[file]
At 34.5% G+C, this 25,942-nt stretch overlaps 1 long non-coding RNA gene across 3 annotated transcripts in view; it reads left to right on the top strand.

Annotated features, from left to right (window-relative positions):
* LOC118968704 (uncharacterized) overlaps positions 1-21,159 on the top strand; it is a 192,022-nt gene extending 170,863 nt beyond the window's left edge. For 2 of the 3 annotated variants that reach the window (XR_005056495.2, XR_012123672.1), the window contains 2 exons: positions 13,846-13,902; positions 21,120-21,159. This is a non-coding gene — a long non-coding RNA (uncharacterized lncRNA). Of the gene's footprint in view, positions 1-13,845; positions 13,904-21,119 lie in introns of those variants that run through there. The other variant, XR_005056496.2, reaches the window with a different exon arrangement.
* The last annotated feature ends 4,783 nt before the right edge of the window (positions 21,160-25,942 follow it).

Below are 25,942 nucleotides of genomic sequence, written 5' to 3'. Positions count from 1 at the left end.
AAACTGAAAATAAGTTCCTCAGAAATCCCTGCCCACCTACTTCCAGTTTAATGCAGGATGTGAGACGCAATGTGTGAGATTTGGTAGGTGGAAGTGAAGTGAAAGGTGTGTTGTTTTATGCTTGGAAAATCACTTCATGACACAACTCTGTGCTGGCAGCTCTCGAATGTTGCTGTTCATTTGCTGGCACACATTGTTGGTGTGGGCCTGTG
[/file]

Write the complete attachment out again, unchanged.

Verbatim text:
At 34.5% G+C, this 25,942-nt stretch overlaps 1 long non-coding RNA gene across 3 annotated transcripts in view; it reads left to right on the top strand.

Annotated features, from left to right (window-relative positions):
* LOC118968704 (uncharacterized) overlaps positions 1-21,159 on the top strand; it is a 192,022-nt gene extending 170,863 nt beyond the window's left edge. For 2 of the 3 annotated variants that reach the window (XR_005056495.2, XR_012123672.1), the window contains 2 exons: positions 13,846-13,902; positions 21,120-21,159. This is a non-coding gene — a long non-coding RNA (uncharacterized lncRNA). Of the gene's footprint in view, positions 1-13,845; positions 13,904-21,119 lie in introns of those variants that run through there. The other variant, XR_005056496.2, reaches the window with a different exon arrangement.
* The last annotated feature ends 4,783 nt before the right edge of the window (positions 21,160-25,942 follow it).

Below are 25,942 nucleotides of genomic sequence, written 5' to 3'. Positions count from 1 at the left end.
AAACTGAAAATAAGTTCCTCAGAAATCCCTGCCCACCTACTTCCAGTTTAATGCAGGATGTGAGACGCAATGTGTGAGATTTGGTAGGTGGAAGTGAAGTGAAAGGTGTGTTGTTTTATGCTTGGAAAATCACTTCATGACACAACTCTGTGCTGGCAGCTCTCGAATGTTGCTGTTCATTTGCTGGCACACATTGTTGGTGTGGGCCTGTG